After a nearly two-month pause, the city of Napa is resuming the process of effectively banning medical marijuana dispensaries within city limits.
On Thursday, the Napa Planning Commission is scheduled to sign off on the repeal of the city’s medical marijuana dispensary ordinance, making it illegal for dispensaries to operate within city limits. The move, which will need to be finalized by the City Council, follows an August decision by the council to proceed with a ban.
In August, the council voted 4-1 to begin the process of repealing the ordinance that would have allowed a dispensary. Except for Peter Mott, who voted against the ban, the council took the position that the move was the safest way to protect the city from federal prosecution.
Shortly after the council’s action, the U.S. Department of Justice issued a memo to state attorneys detailing the way they should prosecute dispensaries and the jurisdictions in which they operate. However, the latest memo states the federal government’s priority moving forward will be to ensure dispensaries adhere to a set of standards.
Jurisdictions that allow dispensaries should have laws that prevent the distribution of marijuana to minors, prevent revenue from marijuana sales from going to criminal enterprises, prevent marijuana distributions from being a cover for other illegal drug distribution or trafficking, and prevent violence and the use of firearms from being involved in marijuana distribution, the Justice Department said.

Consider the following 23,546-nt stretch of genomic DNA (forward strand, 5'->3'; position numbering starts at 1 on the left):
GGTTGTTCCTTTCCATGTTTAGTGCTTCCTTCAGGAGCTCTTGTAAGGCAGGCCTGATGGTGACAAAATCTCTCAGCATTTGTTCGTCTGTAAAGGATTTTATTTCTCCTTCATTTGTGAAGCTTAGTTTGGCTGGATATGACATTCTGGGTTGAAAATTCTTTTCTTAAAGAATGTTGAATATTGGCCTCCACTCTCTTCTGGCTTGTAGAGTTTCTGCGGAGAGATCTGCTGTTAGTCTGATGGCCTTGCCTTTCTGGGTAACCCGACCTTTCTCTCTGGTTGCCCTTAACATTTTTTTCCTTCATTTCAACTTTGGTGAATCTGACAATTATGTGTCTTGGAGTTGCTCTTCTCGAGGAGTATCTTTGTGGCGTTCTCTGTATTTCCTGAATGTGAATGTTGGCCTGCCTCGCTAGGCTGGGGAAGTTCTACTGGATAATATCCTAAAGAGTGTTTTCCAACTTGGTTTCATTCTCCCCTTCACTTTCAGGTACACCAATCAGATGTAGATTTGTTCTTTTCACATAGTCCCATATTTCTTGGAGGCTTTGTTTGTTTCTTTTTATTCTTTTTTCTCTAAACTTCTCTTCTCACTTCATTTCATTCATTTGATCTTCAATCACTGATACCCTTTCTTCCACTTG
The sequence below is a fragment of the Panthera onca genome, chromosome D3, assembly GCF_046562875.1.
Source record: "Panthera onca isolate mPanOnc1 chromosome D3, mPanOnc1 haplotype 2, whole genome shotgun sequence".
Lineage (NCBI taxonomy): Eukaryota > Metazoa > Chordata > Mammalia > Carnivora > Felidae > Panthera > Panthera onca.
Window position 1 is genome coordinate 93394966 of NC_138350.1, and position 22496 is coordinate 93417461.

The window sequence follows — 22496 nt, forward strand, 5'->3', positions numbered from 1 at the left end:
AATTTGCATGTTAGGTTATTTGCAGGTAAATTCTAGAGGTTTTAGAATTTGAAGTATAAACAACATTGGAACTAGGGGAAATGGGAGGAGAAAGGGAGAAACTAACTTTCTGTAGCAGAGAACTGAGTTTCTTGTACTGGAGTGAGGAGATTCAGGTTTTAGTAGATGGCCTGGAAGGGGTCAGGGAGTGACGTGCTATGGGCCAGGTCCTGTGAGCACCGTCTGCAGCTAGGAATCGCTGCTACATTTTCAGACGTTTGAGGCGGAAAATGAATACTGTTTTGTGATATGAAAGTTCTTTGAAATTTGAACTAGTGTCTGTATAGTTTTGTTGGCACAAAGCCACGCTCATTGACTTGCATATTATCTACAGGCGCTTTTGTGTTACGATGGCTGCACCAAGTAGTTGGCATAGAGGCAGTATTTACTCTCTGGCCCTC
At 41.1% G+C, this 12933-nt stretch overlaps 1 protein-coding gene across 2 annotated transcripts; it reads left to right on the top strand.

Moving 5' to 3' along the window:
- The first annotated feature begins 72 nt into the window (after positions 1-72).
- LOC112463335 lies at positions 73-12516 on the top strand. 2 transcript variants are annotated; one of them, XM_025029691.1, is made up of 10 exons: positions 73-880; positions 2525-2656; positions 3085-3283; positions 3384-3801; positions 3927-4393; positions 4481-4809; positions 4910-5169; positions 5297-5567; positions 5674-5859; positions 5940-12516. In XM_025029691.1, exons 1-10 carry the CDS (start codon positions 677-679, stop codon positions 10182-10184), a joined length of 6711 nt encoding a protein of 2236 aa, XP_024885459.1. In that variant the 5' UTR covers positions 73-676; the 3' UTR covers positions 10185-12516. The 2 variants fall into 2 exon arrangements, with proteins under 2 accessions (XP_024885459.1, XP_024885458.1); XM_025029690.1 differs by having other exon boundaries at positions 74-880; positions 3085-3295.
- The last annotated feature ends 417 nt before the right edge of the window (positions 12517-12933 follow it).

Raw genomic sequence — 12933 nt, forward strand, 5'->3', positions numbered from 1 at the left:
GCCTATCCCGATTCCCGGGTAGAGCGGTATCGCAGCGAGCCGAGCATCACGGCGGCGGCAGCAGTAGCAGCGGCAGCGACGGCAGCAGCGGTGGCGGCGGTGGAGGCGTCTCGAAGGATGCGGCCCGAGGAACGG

In 2010, the council passed an ordinance that would allow one strictly regulated medical marijuana dispensary to open in town. A year later, just as the council was about to name a collective that could open in Napa, the city put its law on hold due to a court battle over a similar ordinance in another California city and aggressive prosecution of dispensaries by the federal government.
City Attorney Michael Barrett was not available Tuesday to elaborate on why Napa’s ordinance would not be safe from prosecution based on the latest Justice Department position.
A city staff report on the matter explains that the city could still be taken to court over a dispensary. Additionally, the law surrounding marijuana dispensaries is “rapidly evolving and convoluted,” according to the city staff report.
“Regardless of the (federal memorandum), implementation of the ordinance would still be complicated and potentially legally vulnerable due to patent conflicts between federal and state law,” the staff report says.
The federal government still holds any use of marijuana as illegal, and the memo notes that jurisdictions that have legalized medical marijuana dispensaries may still be subjected to legal action. The federal memorandum does not give cities any new rights, according to the city attorney’s office.
The Planning Commission meeting will begin at 7 p.m. on Thursday in City Council Chambers at City Hall, 955 School St.